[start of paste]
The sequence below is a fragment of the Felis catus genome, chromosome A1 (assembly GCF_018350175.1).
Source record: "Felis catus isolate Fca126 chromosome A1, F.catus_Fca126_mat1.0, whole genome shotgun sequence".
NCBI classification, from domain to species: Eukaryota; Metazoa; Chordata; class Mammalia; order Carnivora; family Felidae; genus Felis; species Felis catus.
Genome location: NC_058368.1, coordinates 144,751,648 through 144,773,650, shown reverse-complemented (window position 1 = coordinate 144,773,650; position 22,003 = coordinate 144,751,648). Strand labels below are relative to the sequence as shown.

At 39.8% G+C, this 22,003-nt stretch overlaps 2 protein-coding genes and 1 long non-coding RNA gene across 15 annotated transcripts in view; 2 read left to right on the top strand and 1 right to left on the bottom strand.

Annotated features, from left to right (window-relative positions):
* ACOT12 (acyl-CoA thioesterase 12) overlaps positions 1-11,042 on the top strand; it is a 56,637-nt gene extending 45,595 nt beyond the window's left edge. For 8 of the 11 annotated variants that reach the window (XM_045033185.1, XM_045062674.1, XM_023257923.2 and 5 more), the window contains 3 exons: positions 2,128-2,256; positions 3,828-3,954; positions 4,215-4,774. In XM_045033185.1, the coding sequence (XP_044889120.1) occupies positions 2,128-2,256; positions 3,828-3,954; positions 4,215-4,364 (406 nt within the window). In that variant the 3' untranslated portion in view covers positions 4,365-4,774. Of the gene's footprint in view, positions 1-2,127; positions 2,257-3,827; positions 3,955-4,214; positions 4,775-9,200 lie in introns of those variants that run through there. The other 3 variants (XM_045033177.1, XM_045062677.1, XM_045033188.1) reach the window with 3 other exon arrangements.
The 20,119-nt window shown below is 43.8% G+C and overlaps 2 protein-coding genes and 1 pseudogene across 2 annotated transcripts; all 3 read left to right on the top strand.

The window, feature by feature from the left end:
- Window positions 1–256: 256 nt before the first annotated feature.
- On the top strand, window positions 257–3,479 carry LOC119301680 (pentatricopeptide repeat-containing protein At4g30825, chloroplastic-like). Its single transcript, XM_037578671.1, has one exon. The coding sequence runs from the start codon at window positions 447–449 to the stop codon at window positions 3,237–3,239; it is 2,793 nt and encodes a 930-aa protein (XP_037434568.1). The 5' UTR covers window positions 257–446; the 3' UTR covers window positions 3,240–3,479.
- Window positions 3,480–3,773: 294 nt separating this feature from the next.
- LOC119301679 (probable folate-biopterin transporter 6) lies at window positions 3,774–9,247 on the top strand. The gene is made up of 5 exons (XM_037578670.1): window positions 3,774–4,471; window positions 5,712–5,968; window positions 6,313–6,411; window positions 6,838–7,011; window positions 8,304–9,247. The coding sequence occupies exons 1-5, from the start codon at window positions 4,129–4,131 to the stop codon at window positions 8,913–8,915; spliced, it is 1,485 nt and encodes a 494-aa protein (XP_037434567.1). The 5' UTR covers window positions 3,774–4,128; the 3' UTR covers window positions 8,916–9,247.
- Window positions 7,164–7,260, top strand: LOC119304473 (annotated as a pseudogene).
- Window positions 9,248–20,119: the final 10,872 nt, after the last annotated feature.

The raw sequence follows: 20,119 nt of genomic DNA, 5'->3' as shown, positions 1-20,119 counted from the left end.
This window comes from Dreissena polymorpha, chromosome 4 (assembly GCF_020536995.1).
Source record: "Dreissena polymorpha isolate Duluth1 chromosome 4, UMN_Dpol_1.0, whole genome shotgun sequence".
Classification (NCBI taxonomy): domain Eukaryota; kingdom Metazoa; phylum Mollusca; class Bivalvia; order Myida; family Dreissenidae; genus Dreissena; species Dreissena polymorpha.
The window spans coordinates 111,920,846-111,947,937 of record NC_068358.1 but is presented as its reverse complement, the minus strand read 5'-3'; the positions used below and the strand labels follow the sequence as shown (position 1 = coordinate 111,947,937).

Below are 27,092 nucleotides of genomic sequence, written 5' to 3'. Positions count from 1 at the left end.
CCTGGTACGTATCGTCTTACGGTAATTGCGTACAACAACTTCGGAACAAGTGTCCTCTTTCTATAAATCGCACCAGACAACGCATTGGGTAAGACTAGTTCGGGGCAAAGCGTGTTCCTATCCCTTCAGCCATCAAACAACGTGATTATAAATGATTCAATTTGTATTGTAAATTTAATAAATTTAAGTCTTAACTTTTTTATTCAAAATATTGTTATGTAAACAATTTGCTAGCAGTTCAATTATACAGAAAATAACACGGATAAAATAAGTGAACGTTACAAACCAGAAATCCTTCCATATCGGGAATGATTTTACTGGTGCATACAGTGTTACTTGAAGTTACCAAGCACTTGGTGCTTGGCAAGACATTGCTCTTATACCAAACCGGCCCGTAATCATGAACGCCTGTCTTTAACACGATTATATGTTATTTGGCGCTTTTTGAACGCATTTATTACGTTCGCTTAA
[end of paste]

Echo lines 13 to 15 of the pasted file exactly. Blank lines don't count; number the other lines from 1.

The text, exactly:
- LOC119301679 (probable folate-biopterin transporter 6) lies at window positions 3,774–9,247 on the top strand. The gene is made up of 5 exons (XM_037578670.1): window positions 3,774–4,471; window positions 5,712–5,968; window positions 6,313–6,411; window positions 6,838–7,011; window positions 8,304–9,247. The coding sequence occupies exons 1-5, from the start codon at window positions 4,129–4,131 to the stop codon at window positions 8,913–8,915; spliced, it is 1,485 nt and encodes a 494-aa protein (XP_037434567.1). The 5' UTR covers window positions 3,774–4,128; the 3' UTR covers window positions 8,916–9,247.
- Window positions 7,164–7,260, top strand: LOC119304473 (annotated as a pseudogene).
- Window positions 9,248–20,119: the final 10,872 nt, after the last annotated feature.